One reason improving visibility was particularly important for Rosen and his team was because of the struggles voice and cloud applications had across private networks like Guardian’s. The company was increasingly looking to adopt video conferencing, Microsoft 365, and other applications so providing quality of service (QoS) at the edge was very important.
SD-WAN Requires Security to Replacing MPLS
SD-WAN provided a way to simplify the network but that meant adopting Internet everywhere. The inherent risks were obvious. “Now that we’re getting away from private connections, we risk exposing ourselves by providing Internet connections now at all locations. So that was something to weigh. How could we mitigate that risk? “
It meant that security had to be part of his SD-WAN assessment. The notion that traffic across the WAN can be trusted, a common belief in legacy network design, had to be upturned. “If you trust the traffic between a branch and a datacenter, you’re increasing your risk. If there’s a piece of malware in the branch, which thankfully we never had, the malware could propagate across the network. You must inspect the traffic.”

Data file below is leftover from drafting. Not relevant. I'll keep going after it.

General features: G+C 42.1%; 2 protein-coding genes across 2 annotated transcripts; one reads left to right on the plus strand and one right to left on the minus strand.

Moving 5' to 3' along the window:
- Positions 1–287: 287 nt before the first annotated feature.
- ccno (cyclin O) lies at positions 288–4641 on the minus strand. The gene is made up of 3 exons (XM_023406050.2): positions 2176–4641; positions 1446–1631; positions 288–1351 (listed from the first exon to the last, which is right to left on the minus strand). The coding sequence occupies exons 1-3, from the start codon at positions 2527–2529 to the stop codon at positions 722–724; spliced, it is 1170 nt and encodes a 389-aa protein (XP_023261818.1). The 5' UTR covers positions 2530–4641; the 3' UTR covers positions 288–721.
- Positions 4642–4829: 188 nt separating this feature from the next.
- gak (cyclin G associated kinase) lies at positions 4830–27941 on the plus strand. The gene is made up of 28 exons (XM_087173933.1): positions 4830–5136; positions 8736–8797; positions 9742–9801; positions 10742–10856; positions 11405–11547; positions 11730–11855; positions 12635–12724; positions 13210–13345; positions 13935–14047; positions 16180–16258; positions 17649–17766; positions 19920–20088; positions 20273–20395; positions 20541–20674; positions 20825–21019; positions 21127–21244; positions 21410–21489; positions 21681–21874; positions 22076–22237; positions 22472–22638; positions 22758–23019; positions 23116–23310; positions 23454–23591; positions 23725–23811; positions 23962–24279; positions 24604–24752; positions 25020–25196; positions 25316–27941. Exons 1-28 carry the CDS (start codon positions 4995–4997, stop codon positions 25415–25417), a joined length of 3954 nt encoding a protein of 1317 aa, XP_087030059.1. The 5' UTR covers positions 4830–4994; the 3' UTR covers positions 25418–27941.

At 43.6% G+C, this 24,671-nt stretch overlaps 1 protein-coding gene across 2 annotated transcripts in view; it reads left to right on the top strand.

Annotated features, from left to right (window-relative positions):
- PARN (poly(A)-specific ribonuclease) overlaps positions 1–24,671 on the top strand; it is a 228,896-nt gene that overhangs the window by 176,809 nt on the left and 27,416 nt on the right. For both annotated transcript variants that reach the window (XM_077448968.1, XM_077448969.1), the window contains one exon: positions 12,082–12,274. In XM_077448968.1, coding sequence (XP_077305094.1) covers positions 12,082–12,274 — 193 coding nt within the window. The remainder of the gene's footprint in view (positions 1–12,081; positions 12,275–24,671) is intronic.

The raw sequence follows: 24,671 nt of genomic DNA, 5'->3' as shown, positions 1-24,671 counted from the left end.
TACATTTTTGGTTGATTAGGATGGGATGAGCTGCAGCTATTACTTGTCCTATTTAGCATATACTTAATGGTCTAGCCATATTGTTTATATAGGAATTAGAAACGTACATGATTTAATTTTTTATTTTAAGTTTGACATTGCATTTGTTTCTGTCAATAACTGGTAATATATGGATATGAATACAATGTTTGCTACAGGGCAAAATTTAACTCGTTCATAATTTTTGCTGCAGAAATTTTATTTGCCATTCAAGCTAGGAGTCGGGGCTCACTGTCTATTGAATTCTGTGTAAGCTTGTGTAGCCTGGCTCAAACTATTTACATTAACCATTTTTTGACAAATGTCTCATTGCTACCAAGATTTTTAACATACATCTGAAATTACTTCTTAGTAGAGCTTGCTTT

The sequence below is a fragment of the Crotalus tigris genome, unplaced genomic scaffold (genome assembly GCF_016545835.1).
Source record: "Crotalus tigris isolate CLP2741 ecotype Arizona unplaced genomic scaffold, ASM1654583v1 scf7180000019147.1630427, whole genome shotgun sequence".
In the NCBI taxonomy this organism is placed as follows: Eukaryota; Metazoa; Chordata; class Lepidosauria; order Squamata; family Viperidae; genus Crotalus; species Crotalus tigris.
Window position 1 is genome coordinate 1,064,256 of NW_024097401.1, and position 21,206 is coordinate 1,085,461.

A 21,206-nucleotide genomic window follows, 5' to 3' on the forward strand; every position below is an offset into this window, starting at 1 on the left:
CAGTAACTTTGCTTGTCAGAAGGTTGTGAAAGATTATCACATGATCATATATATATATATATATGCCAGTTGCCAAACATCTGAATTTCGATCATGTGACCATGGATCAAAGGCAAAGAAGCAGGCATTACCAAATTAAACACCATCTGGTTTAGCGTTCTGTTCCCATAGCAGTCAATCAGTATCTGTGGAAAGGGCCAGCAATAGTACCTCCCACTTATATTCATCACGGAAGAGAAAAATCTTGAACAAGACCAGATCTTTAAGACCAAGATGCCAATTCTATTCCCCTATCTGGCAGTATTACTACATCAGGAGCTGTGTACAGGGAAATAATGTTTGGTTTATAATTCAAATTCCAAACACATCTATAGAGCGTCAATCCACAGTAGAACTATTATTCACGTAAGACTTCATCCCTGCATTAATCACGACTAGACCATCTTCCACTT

And that inspection must be based in the network. “You can use endpoint control in the computers but that doesn’t fix IoT or devices that might have different operating systems than the ones you control. You really need to have inspection and control in the network.”
Rosen Considers SD-WAN Solutions but Finds Security, Management Lacking
Rosen investigated conventional SD-WAN solutions, but none of those alternatives prioritized security. “We led with ‘security first’ in our assessment, but conventional SD-WAN solutions sold security as an add-on or required a separate security solution.”